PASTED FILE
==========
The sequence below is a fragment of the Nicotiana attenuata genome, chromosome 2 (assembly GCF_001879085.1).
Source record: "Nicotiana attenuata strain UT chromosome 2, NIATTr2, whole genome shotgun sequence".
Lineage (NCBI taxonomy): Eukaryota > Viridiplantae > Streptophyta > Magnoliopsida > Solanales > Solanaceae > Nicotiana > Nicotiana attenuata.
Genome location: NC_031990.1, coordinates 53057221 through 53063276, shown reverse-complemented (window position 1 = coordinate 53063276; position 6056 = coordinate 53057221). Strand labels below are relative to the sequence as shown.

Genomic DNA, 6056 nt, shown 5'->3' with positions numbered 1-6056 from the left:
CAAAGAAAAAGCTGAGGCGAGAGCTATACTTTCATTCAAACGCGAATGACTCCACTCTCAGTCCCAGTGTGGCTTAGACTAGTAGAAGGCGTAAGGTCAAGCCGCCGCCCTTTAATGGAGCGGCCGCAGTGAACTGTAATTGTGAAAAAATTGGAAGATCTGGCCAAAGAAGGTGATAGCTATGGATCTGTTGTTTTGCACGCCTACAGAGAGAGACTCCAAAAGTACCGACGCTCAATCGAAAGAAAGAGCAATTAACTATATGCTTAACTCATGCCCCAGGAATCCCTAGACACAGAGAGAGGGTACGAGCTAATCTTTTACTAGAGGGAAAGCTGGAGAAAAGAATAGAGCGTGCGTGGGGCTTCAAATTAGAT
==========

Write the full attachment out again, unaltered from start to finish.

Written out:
The sequence below is a fragment of the Nicotiana attenuata genome, chromosome 2 (assembly GCF_001879085.1).
Source record: "Nicotiana attenuata strain UT chromosome 2, NIATTr2, whole genome shotgun sequence".
Lineage (NCBI taxonomy): Eukaryota > Viridiplantae > Streptophyta > Magnoliopsida > Solanales > Solanaceae > Nicotiana > Nicotiana attenuata.
Genome location: NC_031990.1, coordinates 53057221 through 53063276, shown reverse-complemented (window position 1 = coordinate 53063276; position 6056 = coordinate 53057221). Strand labels below are relative to the sequence as shown.

Genomic DNA, 6056 nt, shown 5'->3' with positions numbered 1-6056 from the left:
CAAAGAAAAAGCTGAGGCGAGAGCTATACTTTCATTCAAACGCGAATGACTCCACTCTCAGTCCCAGTGTGGCTTAGACTAGTAGAAGGCGTAAGGTCAAGCCGCCGCCCTTTAATGGAGCGGCCGCAGTGAACTGTAATTGTGAAAAAATTGGAAGATCTGGCCAAAGAAGGTGATAGCTATGGATCTGTTGTTTTGCACGCCTACAGAGAGAGACTCCAAAAGTACCGACGCTCAATCGAAAGAAAGAGCAATTAACTATATGCTTAACTCATGCCCCAGGAATCCCTAGACACAGAGAGAGGGTACGAGCTAATCTTTTACTAGAGGGAAAGCTGGAGAAAAGAATAGAGCGTGCGTGGGGCTTCAAATTAGAT